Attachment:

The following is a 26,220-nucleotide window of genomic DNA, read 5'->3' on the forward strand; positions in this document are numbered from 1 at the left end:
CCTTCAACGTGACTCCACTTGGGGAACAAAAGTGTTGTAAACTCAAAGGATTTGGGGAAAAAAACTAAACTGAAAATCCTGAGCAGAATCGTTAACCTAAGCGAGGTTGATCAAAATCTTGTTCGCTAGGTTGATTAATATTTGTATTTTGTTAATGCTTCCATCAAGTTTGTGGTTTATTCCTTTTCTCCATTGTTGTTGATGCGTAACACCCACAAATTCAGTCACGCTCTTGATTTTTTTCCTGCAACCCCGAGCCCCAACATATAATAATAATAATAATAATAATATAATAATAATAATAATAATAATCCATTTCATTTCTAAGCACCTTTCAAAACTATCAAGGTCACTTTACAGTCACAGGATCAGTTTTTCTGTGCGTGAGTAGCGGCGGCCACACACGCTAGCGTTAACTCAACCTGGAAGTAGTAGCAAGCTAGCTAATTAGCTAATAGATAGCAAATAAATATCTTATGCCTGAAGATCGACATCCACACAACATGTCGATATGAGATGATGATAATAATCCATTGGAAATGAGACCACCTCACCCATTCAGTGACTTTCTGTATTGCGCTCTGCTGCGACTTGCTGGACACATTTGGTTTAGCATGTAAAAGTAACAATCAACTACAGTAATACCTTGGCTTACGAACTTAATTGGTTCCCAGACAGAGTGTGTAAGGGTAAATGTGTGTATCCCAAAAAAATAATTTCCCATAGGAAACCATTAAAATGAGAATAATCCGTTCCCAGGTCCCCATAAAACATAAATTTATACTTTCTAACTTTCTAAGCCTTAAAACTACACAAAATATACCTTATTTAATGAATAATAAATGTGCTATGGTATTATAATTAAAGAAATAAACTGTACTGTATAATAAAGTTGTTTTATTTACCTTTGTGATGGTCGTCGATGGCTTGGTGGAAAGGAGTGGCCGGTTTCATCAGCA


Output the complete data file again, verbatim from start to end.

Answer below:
The following is a 26,220-nucleotide window of genomic DNA, read 5'->3' on the forward strand; positions in this document are numbered from 1 at the left end:
CCTTCAACGTGACTCCACTTGGGGAACAAAAGTGTTGTAAACTCAAAGGATTTGGGGAAAAAAACTAAACTGAAAATCCTGAGCAGAATCGTTAACCTAAGCGAGGTTGATCAAAATCTTGTTCGCTAGGTTGATTAATATTTGTATTTTGTTAATGCTTCCATCAAGTTTGTGGTTTATTCCTTTTCTCCATTGTTGTTGATGCGTAACACCCACAAATTCAGTCACGCTCTTGATTTTTTTCCTGCAACCCCGAGCCCCAACATATAATAATAATAATAATAATAATATAATAATAATAATAATAATAATCCATTTCATTTCTAAGCACCTTTCAAAACTATCAAGGTCACTTTACAGTCACAGGATCAGTTTTTCTGTGCGTGAGTAGCGGCGGCCACACACGCTAGCGTTAACTCAACCTGGAAGTAGTAGCAAGCTAGCTAATTAGCTAATAGATAGCAAATAAATATCTTATGCCTGAAGATCGACATCCACACAACATGTCGATATGAGATGATGATAATAATCCATTGGAAATGAGACCACCTCACCCATTCAGTGACTTTCTGTATTGCGCTCTGCTGCGACTTGCTGGACACATTTGGTTTAGCATGTAAAAGTAACAATCAACTACAGTAATACCTTGGCTTACGAACTTAATTGGTTCCCAGACAGAGTGTGTAAGGGTAAATGTGTGTATCCCAAAAAAATAATTTCCCATAGGAAACCATTAAAATGAGAATAATCCGTTCCCAGGTCCCCATAAAACATAAATTTATACTTTCTAACTTTCTAAGCCTTAAAACTACACAAAATATACCTTATTTAATGAATAATAAATGTGCTATGGTATTATAATTAAAGAAATAAACTGTACTGTATAATAAAGTTGTTTTATTTACCTTTGTGATGGTCGTCGATGGCTTGGTGGAAAGGAGTGGCCGGTTTCATCAGCA